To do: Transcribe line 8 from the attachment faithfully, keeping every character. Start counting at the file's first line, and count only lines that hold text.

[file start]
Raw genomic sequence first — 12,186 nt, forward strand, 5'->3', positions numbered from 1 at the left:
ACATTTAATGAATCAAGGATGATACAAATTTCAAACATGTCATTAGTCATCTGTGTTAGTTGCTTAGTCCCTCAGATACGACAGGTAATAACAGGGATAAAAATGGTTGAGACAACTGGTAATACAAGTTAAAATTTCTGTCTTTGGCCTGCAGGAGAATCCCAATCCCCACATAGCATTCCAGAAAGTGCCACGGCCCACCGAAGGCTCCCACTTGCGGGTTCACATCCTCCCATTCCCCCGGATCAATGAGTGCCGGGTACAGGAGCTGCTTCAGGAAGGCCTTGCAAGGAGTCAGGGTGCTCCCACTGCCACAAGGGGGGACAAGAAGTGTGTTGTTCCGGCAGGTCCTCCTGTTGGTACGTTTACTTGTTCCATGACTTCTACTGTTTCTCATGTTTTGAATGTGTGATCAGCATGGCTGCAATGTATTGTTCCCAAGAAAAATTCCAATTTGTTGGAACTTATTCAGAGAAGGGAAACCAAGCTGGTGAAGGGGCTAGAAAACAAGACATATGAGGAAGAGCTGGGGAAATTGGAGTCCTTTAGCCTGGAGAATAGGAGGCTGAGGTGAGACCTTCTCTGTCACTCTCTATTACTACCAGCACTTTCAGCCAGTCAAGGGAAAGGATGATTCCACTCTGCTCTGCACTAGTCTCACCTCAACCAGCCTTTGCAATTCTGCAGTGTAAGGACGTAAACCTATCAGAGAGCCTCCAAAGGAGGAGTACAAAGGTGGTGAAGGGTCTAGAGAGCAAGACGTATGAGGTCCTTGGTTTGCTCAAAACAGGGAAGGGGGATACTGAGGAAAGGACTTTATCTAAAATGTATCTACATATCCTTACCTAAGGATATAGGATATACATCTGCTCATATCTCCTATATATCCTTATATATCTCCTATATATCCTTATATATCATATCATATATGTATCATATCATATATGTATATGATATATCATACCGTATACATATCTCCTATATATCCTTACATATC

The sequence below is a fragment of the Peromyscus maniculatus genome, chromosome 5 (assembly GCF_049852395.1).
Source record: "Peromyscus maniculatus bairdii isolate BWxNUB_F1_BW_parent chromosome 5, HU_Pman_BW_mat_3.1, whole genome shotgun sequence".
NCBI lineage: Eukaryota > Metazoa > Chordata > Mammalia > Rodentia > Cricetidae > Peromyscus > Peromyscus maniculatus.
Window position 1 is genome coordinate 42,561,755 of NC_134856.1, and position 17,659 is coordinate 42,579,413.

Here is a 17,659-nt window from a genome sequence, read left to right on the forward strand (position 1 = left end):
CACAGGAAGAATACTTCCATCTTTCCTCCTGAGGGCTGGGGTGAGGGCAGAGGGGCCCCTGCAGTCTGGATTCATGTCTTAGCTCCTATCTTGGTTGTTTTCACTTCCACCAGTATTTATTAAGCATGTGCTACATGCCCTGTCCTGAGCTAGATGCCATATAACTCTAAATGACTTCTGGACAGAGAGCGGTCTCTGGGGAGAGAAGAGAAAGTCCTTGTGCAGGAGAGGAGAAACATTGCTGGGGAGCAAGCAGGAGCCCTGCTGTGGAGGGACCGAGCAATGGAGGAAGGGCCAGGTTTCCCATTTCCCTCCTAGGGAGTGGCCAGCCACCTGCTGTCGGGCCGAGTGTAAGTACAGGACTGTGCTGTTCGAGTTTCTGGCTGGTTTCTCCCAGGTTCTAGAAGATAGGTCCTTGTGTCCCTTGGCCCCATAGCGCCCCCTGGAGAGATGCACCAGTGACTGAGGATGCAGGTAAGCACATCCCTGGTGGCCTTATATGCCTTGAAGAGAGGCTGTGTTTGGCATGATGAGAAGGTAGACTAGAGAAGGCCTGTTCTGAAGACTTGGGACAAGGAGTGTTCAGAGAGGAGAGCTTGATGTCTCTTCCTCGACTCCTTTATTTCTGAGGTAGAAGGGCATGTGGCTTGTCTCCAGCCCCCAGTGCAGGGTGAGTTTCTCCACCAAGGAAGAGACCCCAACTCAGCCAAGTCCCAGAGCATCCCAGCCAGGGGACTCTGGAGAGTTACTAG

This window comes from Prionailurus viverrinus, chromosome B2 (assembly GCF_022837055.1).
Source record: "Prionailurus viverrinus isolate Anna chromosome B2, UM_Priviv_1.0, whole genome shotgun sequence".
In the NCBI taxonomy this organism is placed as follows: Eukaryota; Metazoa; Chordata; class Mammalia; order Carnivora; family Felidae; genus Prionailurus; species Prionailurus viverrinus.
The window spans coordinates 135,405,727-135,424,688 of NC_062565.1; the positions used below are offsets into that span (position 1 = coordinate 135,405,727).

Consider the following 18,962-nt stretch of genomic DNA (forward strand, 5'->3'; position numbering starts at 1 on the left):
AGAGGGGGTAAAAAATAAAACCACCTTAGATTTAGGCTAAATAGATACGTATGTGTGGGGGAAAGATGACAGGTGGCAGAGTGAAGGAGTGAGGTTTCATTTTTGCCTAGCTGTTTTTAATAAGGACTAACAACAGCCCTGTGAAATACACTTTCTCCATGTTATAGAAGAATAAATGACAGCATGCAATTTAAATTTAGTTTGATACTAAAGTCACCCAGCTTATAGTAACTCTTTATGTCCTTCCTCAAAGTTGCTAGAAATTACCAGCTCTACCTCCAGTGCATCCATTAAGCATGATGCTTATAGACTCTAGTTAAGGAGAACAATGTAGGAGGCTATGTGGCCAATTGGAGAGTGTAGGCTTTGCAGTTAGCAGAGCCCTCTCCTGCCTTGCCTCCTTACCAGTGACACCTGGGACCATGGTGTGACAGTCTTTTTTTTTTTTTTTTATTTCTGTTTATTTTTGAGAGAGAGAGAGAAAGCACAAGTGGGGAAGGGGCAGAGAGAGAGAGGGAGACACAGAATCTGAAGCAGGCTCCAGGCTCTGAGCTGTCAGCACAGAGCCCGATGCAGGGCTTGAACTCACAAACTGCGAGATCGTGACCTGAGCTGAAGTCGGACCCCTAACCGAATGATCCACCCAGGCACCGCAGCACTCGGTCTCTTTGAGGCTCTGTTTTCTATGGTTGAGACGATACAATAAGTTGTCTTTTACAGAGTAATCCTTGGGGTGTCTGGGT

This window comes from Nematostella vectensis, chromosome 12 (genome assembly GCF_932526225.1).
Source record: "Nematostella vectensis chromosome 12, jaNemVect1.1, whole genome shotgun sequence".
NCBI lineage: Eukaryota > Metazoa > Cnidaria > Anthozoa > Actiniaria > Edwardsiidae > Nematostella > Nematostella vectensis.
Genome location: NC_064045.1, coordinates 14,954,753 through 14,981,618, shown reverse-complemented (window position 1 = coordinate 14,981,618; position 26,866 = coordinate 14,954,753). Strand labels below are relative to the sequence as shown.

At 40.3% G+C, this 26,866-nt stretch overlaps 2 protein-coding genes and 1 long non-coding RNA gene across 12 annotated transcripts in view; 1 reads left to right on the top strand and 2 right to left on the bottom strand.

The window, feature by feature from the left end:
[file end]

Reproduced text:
CACAGGAAGAATACTTCCATCTTTCCTCCTGAGGGCTGGGGTGAGGGCAGAGGGGCCCCTGCAGTCTGGATTCATGTCTTAGCTCCTATCTTGGTTGTTTTCACTTCCACCAGTATTTATTAAGCATGTGCTACATGCCCTGTCCTGAGCTAGATGCCATATAACTCTAAATGACTTCTGGACAGAGAGCGGTCTCTGGGGAGAGAAGAGAAAGTCCTTGTGCAGGAGAGGAGAAACATTGCTGGGGAGCAAGCAGGAGCCCTGCTGTGGAGGGACCGAGCAATGGAGGAAGGGCCAGGTTTCCCATTTCCCTCCTAGGGAGTGGCCAGCCACCTGCTGTCGGGCCGAGTGTAAGTACAGGACTGTGCTGTTCGAGTTTCTGGCTGGTTTCTCCCAGGTTCTAGAAGATAGGTCCTTGTGTCCCTTGGCCCCATAGCGCCCCCTGGAGAGATGCACCAGTGACTGAGGATGCAGGTAAGCACATCCCTGGTGGCCTTATATGCCTTGAAGAGAGGCTGTGTTTGGCATGATGAGAAGGTAGACTAGAGAAGGCCTGTTCTGAAGACTTGGGACAAGGAGTGTTCAGAGAGGAGAGCTTGATGTCTCTTCCTCGACTCCTTTATTTCTGAGGTAGAAGGGCATGTGGCTTGTCTCCAGCCCCCAGTGCAGGGTGAGTTTCTCCACCAAGGAAGAGACCCCAACTCAGCCAAGTCCCAGAGCATCCCAGCCAGGGGACTCTGGAGAGTTACTAG